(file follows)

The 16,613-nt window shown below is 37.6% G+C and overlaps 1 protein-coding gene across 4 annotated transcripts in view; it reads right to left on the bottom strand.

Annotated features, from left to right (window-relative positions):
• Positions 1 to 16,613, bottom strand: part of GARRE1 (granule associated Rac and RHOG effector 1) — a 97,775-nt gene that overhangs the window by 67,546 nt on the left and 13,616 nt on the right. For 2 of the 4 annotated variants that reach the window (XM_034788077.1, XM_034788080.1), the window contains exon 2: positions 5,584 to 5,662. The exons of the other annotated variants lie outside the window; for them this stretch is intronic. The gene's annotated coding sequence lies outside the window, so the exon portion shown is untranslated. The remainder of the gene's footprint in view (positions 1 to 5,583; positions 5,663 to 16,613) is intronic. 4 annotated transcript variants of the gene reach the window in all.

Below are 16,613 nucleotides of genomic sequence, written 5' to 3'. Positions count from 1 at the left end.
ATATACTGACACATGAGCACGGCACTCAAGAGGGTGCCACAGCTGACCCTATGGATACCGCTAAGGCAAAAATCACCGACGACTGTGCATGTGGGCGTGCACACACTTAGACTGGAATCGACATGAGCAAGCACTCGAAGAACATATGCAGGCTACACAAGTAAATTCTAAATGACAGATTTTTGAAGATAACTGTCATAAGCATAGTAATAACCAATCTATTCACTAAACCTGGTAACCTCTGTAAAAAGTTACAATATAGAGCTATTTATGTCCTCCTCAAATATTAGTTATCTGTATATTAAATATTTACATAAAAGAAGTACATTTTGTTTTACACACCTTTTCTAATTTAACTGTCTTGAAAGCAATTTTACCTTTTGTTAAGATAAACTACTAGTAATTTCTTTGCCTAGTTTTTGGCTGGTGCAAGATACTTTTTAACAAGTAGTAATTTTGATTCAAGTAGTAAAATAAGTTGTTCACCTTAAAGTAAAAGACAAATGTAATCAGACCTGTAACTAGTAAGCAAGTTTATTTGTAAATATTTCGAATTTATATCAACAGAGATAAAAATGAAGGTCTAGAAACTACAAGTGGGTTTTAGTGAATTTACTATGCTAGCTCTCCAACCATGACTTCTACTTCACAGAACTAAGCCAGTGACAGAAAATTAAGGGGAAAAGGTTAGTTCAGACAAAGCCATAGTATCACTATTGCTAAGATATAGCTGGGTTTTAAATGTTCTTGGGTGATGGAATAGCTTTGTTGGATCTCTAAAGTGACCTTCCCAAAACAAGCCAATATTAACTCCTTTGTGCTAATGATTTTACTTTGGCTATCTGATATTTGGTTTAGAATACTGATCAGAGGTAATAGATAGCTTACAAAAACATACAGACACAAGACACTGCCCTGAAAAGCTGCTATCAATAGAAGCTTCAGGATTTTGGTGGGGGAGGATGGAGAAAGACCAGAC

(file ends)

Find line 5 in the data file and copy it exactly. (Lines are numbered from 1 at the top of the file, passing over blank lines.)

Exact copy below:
ATATACTGACACATGAGCACGGCACTCAAGAGGGTGCCACAGCTGACCCTATGGATACCGCTAAGGCAAAAATCACCGACGACTGTGCATGTGGGCGTGCACACACTTAGACTGGAATCGACATGAGCAAGCACTCGAAGAACATATGCAGGCTACACAAGTAAATTCTAAATGACAGATTTTTGAAGATAACTGTCATAAGCATAGTAATAACCAATCTATTCACTAAACCTGGTAACCTCTGTAAAAAGTTACAATATAGAGCTATTTATGTCCTCCTCAAATATTAGTTATCTGTATATTAAATATTTACATAAAAGAAGTACATTTTGTTTTACACACCTTTTCTAATTTAACTGTCTTGAAAGCAATTTTACCTTTTGTTAAGATAAACTACTAGTAATTTCTTTGCCTAGTTTTTGGCTGGTGCAAGATACTTTTTAACAAGTAGTAATTTTGATTCAAGTAGTAAAATAAGTTGTTCACCTTAAAGTAAAAGACAAATGTAATCAGACCTGTAACTAGTAAGCAAGTTTATTTGTAAATATTTCGAATTTATATCAACAGAGATAAAAATGAAGGTCTAGAAACTACAAGTGGGTTTTAGTGAATTTACTATGCTAGCTCTCCAACCATGACTTCTACTTCACAGAACTAAGCCAGTGACAGAAAATTAAGGGGAAAAGGTTAGTTCAGACAAAGCCATAGTATCACTATTGCTAAGATATAGCTGGGTTTTAAATGTTCTTGGGTGATGGAATAGCTTTGTTGGATCTCTAAAGTGACCTTCCCAAAACAAGCCAATATTAACTCCTTTGTGCTAATGATTTTACTTTGGCTATCTGATATTTGGTTTAGAATACTGATCAGAGGTAATAGATAGCTTACAAAAACATACAGACACAAGACACTGCCCTGAAAAGCTGCTATCAATAGAAGCTTCAGGATTTTGGTGGGGGAGGATGGAGAAAGACCAGAC